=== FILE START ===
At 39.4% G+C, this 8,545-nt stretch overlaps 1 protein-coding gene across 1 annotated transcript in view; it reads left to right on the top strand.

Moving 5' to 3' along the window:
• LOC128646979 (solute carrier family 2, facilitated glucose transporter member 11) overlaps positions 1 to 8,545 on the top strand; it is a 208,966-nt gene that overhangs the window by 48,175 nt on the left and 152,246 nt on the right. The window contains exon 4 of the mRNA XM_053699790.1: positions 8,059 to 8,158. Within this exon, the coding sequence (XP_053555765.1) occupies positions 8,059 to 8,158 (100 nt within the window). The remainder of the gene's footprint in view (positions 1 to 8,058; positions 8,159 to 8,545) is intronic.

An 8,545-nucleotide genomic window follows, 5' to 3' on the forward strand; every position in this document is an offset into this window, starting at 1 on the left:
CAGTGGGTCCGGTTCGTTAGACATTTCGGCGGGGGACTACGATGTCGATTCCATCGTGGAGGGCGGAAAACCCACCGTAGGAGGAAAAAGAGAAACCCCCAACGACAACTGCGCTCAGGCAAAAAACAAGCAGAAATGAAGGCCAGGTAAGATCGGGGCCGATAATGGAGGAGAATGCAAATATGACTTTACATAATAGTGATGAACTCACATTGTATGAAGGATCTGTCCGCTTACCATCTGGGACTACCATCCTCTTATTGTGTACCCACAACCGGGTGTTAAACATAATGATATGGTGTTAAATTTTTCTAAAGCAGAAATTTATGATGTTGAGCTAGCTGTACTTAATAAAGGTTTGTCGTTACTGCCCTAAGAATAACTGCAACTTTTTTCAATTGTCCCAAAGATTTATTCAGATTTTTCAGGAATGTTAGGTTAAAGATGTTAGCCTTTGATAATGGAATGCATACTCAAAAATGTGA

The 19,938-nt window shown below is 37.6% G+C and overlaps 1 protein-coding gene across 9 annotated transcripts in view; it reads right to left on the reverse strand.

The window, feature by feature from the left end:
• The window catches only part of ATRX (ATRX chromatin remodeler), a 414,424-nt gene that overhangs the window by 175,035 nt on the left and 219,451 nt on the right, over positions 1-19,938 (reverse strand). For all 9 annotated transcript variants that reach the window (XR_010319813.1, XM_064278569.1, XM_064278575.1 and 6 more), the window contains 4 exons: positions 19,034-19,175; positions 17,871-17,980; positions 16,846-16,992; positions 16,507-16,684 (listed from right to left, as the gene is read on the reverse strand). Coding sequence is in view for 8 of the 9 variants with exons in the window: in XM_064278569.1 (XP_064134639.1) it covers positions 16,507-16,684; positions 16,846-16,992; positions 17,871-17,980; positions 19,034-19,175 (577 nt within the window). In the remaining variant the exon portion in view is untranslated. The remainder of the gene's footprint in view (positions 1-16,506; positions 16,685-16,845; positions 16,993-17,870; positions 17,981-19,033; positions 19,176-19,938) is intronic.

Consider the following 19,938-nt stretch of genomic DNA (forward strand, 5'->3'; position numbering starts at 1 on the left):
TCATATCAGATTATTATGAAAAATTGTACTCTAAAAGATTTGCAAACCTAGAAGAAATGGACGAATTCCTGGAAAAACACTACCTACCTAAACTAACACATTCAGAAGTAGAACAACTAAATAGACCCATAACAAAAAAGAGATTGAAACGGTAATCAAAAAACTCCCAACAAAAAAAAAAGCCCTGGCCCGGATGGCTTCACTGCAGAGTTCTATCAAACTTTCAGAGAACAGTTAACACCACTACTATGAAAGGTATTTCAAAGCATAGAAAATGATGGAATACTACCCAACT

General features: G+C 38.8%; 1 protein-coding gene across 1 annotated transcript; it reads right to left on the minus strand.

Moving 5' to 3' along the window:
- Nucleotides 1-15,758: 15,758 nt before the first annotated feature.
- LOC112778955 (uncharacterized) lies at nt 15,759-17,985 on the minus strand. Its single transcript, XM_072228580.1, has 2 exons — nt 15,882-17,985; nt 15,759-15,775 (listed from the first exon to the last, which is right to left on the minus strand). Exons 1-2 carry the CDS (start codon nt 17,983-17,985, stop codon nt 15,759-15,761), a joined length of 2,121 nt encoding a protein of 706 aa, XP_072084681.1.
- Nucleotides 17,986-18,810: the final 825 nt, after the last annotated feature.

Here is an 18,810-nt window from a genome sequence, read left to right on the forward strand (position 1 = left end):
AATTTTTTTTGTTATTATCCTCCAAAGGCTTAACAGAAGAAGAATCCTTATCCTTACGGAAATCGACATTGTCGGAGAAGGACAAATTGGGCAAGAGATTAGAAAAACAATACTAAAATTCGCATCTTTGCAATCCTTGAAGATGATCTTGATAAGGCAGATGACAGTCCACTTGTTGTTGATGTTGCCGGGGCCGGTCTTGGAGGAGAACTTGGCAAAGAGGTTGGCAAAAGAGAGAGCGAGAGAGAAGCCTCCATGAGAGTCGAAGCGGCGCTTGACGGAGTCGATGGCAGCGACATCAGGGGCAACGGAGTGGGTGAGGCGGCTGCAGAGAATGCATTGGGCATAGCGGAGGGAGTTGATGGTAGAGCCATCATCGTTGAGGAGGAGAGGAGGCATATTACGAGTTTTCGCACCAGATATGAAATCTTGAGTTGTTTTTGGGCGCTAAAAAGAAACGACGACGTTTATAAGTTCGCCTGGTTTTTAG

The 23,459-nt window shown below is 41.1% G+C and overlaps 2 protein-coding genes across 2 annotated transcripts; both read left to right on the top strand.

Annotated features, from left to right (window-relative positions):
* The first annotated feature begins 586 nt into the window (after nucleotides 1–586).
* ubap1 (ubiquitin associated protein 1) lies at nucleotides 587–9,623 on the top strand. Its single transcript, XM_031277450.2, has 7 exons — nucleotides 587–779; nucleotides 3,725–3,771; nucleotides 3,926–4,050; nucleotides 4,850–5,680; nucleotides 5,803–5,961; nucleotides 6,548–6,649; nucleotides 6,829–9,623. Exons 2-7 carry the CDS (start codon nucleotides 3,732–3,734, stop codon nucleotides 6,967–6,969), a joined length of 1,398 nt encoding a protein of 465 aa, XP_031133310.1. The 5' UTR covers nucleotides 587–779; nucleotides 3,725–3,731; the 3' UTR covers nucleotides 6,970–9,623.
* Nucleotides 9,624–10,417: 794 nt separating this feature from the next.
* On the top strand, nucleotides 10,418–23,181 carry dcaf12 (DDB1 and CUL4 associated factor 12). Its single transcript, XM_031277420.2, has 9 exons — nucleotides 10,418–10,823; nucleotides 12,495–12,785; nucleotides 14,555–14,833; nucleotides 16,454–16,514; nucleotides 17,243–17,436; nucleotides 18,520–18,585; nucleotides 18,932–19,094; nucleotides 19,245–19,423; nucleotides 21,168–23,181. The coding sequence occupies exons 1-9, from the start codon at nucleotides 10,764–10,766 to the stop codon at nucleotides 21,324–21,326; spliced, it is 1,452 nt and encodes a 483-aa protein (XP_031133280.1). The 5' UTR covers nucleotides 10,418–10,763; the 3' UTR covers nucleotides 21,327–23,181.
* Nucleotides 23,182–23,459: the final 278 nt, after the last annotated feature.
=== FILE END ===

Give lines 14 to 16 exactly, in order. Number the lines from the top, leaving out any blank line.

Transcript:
- LOC112778955 (uncharacterized) lies at nt 15,759-17,985 on the minus strand. Its single transcript, XM_072228580.1, has 2 exons — nt 15,882-17,985; nt 15,759-15,775 (listed from the first exon to the last, which is right to left on the minus strand). Exons 1-2 carry the CDS (start codon nt 17,983-17,985, stop codon nt 15,759-15,761), a joined length of 2,121 nt encoding a protein of 706 aa, XP_072084681.1.
- Nucleotides 17,986-18,810: the final 825 nt, after the last annotated feature.

Here is an 18,810-nt window from a genome sequence, read left to right on the forward strand (position 1 = left end):